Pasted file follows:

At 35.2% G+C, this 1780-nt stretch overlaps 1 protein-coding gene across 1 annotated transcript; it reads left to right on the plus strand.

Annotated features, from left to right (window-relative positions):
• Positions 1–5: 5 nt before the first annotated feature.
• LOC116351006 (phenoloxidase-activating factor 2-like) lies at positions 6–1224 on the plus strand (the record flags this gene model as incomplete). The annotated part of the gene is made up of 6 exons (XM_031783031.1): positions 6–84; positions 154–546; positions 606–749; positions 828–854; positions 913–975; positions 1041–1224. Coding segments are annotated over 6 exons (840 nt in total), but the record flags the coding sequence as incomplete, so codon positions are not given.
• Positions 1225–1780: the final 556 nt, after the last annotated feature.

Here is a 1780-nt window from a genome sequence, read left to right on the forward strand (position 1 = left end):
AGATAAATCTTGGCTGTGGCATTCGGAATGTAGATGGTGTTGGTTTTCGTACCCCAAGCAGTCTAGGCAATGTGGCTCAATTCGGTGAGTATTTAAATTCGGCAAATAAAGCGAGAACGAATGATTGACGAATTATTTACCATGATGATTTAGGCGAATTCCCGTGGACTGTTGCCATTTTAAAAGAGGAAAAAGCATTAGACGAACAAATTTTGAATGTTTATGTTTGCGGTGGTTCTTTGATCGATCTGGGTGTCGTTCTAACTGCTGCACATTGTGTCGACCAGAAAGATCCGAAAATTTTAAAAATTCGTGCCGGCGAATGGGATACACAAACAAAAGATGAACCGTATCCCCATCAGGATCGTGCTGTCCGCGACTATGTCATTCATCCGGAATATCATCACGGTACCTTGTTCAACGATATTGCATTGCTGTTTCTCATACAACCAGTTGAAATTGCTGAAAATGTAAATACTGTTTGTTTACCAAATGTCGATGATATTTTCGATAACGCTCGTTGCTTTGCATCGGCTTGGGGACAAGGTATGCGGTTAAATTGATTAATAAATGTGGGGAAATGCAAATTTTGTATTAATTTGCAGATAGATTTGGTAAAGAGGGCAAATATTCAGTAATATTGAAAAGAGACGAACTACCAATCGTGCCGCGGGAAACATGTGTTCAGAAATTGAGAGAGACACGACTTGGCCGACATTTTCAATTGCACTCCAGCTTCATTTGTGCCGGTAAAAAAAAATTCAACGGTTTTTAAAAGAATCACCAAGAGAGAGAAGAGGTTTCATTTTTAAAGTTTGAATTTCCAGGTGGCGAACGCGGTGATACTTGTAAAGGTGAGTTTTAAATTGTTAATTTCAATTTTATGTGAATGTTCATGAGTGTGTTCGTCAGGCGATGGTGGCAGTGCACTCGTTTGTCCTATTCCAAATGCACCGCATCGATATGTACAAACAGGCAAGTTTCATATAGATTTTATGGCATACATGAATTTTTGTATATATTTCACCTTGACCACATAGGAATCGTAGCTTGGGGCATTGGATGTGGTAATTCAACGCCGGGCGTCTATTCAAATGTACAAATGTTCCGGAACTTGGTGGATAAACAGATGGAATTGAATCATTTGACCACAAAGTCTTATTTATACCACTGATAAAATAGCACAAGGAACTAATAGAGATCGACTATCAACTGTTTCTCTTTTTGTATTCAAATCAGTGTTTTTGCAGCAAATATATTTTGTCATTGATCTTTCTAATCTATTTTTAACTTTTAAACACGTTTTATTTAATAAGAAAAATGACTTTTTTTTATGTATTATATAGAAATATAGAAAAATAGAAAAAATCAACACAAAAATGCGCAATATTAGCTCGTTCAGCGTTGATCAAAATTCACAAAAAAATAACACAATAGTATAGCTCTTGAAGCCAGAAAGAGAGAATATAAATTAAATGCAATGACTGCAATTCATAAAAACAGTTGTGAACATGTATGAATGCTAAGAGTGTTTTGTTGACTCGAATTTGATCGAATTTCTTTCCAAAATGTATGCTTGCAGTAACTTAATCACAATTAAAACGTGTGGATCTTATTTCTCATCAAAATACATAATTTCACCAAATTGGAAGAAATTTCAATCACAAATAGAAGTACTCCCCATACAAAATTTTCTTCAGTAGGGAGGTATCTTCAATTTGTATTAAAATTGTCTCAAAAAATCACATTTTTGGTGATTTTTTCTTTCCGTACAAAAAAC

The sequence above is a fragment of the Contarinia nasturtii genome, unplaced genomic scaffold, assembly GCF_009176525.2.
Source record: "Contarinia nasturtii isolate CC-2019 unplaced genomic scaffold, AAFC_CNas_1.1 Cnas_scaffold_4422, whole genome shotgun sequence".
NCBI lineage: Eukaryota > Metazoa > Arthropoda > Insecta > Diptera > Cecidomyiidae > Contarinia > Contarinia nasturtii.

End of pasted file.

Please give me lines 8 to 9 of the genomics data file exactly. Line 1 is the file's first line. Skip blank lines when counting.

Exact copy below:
The sequence above is a fragment of the Contarinia nasturtii genome, unplaced genomic scaffold, assembly GCF_009176525.2.
Source record: "Contarinia nasturtii isolate CC-2019 unplaced genomic scaffold, AAFC_CNas_1.1 Cnas_scaffold_4422, whole genome shotgun sequence".